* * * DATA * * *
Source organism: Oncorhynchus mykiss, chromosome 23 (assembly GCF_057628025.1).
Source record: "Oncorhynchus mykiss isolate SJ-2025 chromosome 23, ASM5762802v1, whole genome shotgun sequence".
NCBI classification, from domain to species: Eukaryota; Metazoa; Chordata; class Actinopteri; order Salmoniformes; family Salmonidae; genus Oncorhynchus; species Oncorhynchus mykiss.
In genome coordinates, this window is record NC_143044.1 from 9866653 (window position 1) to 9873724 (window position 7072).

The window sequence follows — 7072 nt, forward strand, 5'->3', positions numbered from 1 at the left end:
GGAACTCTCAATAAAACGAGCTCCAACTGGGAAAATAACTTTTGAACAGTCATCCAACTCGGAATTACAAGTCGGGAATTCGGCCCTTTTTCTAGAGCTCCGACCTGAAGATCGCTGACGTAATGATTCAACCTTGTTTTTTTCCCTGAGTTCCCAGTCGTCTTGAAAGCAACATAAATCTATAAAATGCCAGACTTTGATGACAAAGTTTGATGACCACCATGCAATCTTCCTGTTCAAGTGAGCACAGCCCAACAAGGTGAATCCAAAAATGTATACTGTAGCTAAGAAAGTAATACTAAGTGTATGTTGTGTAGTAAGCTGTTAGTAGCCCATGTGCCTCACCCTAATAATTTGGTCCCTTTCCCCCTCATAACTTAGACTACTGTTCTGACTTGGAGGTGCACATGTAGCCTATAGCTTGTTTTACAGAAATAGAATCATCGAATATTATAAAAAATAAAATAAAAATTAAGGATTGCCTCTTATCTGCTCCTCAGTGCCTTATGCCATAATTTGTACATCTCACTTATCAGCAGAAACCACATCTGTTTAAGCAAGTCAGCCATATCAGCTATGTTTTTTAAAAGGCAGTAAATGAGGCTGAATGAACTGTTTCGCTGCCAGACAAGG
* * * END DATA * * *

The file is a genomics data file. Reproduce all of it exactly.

Source organism: Oncorhynchus mykiss, chromosome 23 (assembly GCF_057628025.1).
Source record: "Oncorhynchus mykiss isolate SJ-2025 chromosome 23, ASM5762802v1, whole genome shotgun sequence".
NCBI classification, from domain to species: Eukaryota; Metazoa; Chordata; class Actinopteri; order Salmoniformes; family Salmonidae; genus Oncorhynchus; species Oncorhynchus mykiss.
In genome coordinates, this window is record NC_143044.1 from 9866653 (window position 1) to 9873724 (window position 7072).

The window sequence follows — 7072 nt, forward strand, 5'->3', positions numbered from 1 at the left end:
GGAACTCTCAATAAAACGAGCTCCAACTGGGAAAATAACTTTTGAACAGTCATCCAACTCGGAATTACAAGTCGGGAATTCGGCCCTTTTTCTAGAGCTCCGACCTGAAGATCGCTGACGTAATGATTCAACCTTGTTTTTTTCCCTGAGTTCCCAGTCGTCTTGAAAGCAACATAAATCTATAAAATGCCAGACTTTGATGACAAAGTTTGATGACCACCATGCAATCTTCCTGTTCAAGTGAGCACAGCCCAACAAGGTGAATCCAAAAATGTATACTGTAGCTAAGAAAGTAATACTAAGTGTATGTTGTGTAGTAAGCTGTTAGTAGCCCATGTGCCTCACCCTAATAATTTGGTCCCTTTCCCCCTCATAACTTAGACTACTGTTCTGACTTGGAGGTGCACATGTAGCCTATAGCTTGTTTTACAGAAATAGAATCATCGAATATTATAAAAAATAAAATAAAAATTAAGGATTGCCTCTTATCTGCTCCTCAGTGCCTTATGCCATAATTTGTACATCTCACTTATCAGCAGAAACCACATCTGTTTAAGCAAGTCAGCCATATCAGCTATGTTTTTTAAAAGGCAGTAAATGAGGCTGAATGAACTGTTTCGCTGCCAGACAAGG